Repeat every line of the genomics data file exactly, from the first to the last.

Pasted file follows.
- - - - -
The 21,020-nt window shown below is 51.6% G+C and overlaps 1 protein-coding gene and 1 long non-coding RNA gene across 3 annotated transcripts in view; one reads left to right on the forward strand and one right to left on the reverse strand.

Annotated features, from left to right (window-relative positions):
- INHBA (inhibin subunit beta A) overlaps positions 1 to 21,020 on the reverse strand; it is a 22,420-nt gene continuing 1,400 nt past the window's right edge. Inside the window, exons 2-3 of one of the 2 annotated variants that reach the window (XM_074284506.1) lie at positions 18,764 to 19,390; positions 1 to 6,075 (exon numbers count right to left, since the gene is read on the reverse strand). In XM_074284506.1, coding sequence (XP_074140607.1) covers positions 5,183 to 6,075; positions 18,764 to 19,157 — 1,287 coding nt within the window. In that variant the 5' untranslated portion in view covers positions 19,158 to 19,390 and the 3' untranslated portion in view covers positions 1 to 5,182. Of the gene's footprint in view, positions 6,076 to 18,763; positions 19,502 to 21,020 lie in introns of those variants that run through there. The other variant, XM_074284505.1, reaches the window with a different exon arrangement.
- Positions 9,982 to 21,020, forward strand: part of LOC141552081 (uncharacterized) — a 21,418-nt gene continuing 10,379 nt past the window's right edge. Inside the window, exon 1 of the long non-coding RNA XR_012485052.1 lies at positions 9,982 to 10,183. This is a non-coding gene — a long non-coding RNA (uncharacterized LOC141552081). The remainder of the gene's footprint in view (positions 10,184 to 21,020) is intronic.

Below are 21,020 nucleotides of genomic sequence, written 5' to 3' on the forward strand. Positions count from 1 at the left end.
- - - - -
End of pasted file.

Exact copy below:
The 21,020-nt window shown below is 51.6% G+C and overlaps 1 protein-coding gene and 1 long non-coding RNA gene across 3 annotated transcripts in view; one reads left to right on the forward strand and one right to left on the reverse strand.

Annotated features, from left to right (window-relative positions):
- INHBA (inhibin subunit beta A) overlaps positions 1 to 21,020 on the reverse strand; it is a 22,420-nt gene continuing 1,400 nt past the window's right edge. Inside the window, exons 2-3 of one of the 2 annotated variants that reach the window (XM_074284506.1) lie at positions 18,764 to 19,390; positions 1 to 6,075 (exon numbers count right to left, since the gene is read on the reverse strand). In XM_074284506.1, coding sequence (XP_074140607.1) covers positions 5,183 to 6,075; positions 18,764 to 19,157 — 1,287 coding nt within the window. In that variant the 5' untranslated portion in view covers positions 19,158 to 19,390 and the 3' untranslated portion in view covers positions 1 to 5,182. Of the gene's footprint in view, positions 6,076 to 18,763; positions 19,502 to 21,020 lie in introns of those variants that run through there. The other variant, XM_074284505.1, reaches the window with a different exon arrangement.
- Positions 9,982 to 21,020, forward strand: part of LOC141552081 (uncharacterized) — a 21,418-nt gene continuing 10,379 nt past the window's right edge. Inside the window, exon 1 of the long non-coding RNA XR_012485052.1 lies at positions 9,982 to 10,183. This is a non-coding gene — a long non-coding RNA (uncharacterized LOC141552081). The remainder of the gene's footprint in view (positions 10,184 to 21,020) is intronic.

Below are 21,020 nucleotides of genomic sequence, written 5' to 3' on the forward strand. Positions count from 1 at the left end.